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Indiegogo's Cofounder On The Wisdom Of Crowdfunding

posted May 29, 2013, 3:15 PM by   [ updated Jun 5, 2013, 9:34 AM ]

There’s a time and a place for everything. I think credit cards are valuable; so are bank cards and money from family and friends. But with the advantages of technology and electronic payments, now is the time for crowdfunding. The benefits stretch beyond the money. As an entrepreneur raising funds, you get to engage demand and mitigate risk. You get to capture customer data, e-mail addresses and physical information, if people are willing to provide it. You can test your marketing and get more promotion than you ever could on your own. I tell entrepreneurs and small-business owners that if you’re coming on Indiegogo just for the money, it might be easier to hit up your dad or the bank.

We’ve had tens of thousands of campaigns. There’s no question that it’s led to job creation. We had a single designer who wanted to create a T-shirt shop in Pennsylvania and was able to raise money and open a shop that now has 16 employees. Emmy’s Organics–a small healthy-snack-foods business in Ithaca, N.Y.–has hired a few more people since raising money on Indiegogo. They were turned down by banks because they didn’t create enough revenue and traction to get a loan, even though they were doing okay. Now they distribute in more than 40 states.

Some campaigns are for $100; others have gone over the $1 million mark. Each is really a microdemographic of something, whether it’s skateboarders or 80-year-old basketball players in a league. You have a lot of cross-pollinating when people start funding items on discovery.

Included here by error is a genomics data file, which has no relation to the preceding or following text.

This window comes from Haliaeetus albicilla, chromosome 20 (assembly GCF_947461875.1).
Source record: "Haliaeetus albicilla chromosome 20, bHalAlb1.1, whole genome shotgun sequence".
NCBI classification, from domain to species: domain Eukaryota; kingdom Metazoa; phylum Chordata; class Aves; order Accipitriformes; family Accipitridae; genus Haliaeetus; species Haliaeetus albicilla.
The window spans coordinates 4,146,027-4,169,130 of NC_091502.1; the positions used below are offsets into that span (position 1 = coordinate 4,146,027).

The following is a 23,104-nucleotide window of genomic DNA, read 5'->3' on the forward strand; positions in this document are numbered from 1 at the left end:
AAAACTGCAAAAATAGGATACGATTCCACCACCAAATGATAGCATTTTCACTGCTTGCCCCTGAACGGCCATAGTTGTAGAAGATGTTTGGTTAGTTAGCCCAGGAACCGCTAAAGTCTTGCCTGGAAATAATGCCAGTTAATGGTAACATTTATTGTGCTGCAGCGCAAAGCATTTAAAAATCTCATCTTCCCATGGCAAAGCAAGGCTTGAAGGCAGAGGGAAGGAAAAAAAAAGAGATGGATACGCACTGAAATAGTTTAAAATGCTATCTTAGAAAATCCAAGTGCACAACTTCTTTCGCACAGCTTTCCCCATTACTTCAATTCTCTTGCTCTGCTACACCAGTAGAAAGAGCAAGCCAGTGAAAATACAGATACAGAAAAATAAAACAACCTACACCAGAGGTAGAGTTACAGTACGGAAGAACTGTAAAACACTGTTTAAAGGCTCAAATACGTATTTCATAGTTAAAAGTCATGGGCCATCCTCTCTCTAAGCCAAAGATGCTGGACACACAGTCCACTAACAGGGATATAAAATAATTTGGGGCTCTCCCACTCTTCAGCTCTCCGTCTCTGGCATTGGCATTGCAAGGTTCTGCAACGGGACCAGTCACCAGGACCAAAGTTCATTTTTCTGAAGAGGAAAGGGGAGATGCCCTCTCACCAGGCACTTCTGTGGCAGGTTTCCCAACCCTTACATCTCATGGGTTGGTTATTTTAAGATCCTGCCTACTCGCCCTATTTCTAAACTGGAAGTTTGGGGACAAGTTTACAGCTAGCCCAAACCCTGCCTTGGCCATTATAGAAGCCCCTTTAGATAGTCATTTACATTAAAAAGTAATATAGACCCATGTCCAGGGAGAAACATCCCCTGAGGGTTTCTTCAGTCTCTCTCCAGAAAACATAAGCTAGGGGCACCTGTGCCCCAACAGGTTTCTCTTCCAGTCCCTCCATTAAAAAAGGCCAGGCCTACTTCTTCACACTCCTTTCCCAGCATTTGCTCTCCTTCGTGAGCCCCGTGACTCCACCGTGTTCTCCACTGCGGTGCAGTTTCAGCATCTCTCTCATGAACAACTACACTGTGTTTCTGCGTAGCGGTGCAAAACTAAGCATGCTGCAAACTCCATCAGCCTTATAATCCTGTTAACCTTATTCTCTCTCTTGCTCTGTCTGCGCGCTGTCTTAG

You get some pretty cool projects that otherwise probably wouldn’t have seen the light of day. Who Gives a Crap raised $66,000 to make toilet paper and uses 50% of the proceeds to build toilets in the developing world. Not everyone is an entrepreneur. Nik Wallenda, a seventh-generation member of the Flying Wallendas family, raised money and walked across Niagara Falls on a tightrope. A group raised $250,000 to rebuild a mosque in Joplin, Mo. that had burned down after sheltering people during last year’s tornadoes. We also crowdfunded our first baby: A couple raised money to be able to afford in vitro fertilization.

Why do people contribute to the campaigns? First, they care about the person and the cause. Second, they want the perk–say, an iPhone case that doubles as a stun gun. Third, they become part of a community, knowing that they helped make something happen. Lastly, people want to profit. Right now that’s not legal. It will be in 2013, when the SEC finishes its rules to implement the JOBS Act, passed last April.

Slava Rubin is CEO and cofounder of four-year-old Indiegogo, a funding platform (and Kickstarter rival) that takes a 4% to 9% cut of monies raised. He talked to Dan Schawbel, founder of Millennial Branding, a Gen-Y research consultancy, and a contributor.

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